Carrier and Port Environmental Alliance

Sulphur Regulations Alliance

Carrier Maersk Line and the ports of Long Beach and Los Angeles are partnering to measure the environmental benefits of a US$125 million upgrade for 12 Maersk container ships.

This will involve the installation of high-tech equipment to track vessel emissions and energy efficiency over the next three years, enabling more transparency and ultimately reducing the environmental impact of vessels calling at the San Pedro Bay port complex.

The two ports are contributing a combined $1 million to real-time tracking systems that represent an industry-leading application to pinpoint vessel emissions while ships are at sea and at berth. Unprecedented in its scope and scale, the three-year data collection and analysis project, called “The Connected Vessel Programme,” builds on the $125 million Maersk Line has invested in its “radical retrofit” program to reduce fuel consumption and increase the capacity of the vessels that regularly call at the San Pedro Bay ports.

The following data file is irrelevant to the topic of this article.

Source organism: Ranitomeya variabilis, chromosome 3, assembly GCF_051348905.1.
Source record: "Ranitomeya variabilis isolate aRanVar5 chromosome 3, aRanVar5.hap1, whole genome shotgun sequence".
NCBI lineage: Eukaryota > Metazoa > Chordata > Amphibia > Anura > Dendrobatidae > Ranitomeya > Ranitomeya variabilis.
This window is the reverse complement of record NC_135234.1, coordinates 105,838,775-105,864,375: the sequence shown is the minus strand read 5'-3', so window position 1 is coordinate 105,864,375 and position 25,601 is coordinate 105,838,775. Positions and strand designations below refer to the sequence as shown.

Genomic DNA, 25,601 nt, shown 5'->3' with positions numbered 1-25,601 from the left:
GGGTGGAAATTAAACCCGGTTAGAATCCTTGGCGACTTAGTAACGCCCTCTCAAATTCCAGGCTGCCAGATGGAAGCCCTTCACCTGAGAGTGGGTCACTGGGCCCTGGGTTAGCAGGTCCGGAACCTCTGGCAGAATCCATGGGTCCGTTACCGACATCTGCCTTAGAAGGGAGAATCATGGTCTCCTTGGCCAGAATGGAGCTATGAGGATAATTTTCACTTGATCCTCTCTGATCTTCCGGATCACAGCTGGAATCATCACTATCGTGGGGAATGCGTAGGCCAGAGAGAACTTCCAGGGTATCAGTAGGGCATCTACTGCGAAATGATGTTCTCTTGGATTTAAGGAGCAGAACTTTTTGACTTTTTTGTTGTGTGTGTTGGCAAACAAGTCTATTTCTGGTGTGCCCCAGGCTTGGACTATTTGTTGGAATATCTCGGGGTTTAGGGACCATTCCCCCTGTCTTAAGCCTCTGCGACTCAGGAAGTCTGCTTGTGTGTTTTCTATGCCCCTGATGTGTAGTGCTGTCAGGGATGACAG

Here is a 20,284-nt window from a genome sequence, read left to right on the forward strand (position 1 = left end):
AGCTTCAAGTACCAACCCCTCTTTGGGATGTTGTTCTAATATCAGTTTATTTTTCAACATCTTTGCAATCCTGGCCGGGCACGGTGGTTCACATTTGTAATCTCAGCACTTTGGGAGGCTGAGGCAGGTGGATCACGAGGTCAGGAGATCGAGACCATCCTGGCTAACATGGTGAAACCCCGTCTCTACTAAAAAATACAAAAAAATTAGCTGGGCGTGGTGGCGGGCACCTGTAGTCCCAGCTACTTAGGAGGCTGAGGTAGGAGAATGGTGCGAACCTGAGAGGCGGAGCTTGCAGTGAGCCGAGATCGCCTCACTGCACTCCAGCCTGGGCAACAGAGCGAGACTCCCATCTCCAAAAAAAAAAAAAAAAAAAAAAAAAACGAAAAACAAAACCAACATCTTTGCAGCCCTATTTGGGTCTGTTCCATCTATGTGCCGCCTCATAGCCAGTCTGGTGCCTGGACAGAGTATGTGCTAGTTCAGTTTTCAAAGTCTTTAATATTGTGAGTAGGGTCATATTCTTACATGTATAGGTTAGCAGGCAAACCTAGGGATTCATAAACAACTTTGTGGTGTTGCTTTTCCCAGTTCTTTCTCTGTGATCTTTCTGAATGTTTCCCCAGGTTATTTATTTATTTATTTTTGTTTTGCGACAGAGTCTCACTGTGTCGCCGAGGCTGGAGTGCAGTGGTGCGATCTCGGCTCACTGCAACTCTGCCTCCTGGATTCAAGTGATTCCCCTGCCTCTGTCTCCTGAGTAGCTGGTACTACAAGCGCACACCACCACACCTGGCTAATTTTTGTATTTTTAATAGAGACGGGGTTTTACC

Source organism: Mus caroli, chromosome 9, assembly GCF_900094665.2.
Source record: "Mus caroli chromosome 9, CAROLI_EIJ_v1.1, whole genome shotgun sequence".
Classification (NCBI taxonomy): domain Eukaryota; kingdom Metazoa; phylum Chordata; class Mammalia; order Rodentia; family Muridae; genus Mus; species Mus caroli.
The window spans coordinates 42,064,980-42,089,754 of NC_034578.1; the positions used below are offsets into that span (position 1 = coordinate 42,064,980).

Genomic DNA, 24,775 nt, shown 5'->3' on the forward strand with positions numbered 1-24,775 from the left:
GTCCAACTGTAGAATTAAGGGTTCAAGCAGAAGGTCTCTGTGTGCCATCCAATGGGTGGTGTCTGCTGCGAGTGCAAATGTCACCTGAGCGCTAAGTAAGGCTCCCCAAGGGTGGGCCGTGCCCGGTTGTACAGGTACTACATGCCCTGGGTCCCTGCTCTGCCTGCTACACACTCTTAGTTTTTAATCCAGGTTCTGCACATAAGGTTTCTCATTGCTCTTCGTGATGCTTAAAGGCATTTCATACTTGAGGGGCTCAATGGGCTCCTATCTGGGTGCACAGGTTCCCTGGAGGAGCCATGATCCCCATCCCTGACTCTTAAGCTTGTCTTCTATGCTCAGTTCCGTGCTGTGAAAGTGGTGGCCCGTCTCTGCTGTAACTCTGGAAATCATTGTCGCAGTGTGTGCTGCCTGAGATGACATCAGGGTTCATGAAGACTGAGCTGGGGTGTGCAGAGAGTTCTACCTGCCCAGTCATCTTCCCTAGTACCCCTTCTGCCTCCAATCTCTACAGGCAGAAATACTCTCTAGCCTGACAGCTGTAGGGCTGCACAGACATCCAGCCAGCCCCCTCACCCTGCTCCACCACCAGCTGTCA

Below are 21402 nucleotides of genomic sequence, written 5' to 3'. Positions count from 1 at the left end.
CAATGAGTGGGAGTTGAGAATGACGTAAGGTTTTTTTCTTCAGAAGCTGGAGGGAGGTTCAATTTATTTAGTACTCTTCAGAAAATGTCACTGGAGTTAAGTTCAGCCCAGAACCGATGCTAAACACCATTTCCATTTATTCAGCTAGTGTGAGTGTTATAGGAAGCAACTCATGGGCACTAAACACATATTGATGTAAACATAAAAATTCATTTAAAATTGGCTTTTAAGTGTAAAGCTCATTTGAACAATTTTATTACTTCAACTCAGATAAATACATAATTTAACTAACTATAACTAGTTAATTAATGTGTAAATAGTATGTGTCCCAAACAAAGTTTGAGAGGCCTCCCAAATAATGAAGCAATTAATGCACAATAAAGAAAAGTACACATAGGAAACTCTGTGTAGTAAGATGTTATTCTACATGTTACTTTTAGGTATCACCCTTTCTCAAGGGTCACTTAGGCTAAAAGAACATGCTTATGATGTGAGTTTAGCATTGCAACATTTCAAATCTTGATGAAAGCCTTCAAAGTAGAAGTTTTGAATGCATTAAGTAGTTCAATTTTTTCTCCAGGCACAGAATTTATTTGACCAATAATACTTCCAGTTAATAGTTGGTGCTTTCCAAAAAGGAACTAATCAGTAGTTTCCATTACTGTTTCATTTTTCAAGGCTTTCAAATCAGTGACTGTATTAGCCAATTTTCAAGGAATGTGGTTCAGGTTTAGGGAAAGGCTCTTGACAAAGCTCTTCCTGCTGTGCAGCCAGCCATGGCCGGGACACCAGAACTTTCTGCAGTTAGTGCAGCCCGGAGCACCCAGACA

Duane Knaggy, Interim CEO of the Port of Long Beach, said: “This project is a vivid example of the deep commitment to environmental sustainability that we have grown to expect from our goods movement partners, as we all work together to create a healthier planet.

“We’re pleased to be a part of this project, and we hope it will serve as a model to encourage even more progress and creativity in emissions reductions from ocean-going vessels.”

Gene Seroka, Executive Director of the Port of Los Angeles, said: “Maersk Line’s extraordinary commitment to cleaner, more efficient vessel operations represents a quantum leap in the environmental progress of our entire industry.

“We applaud Maersk Line for its leadership and innovation, and we are eager to do our part to advance fundamental change that will result in cleaner air for our surrounding communities and around the world.”

The shipping industry has all eyes on environmental issues at the moment; the IMO is representing shipping at COP 22 following its push of legislation which restrict sulphur emissions and other damaging aspects of shipping.

The shipping industry, along with aviation, has previously been pretty much exempt from environmental legislation, but with 50 countries now signed onto the Paris Agreement shipping is now starting to follow suit.

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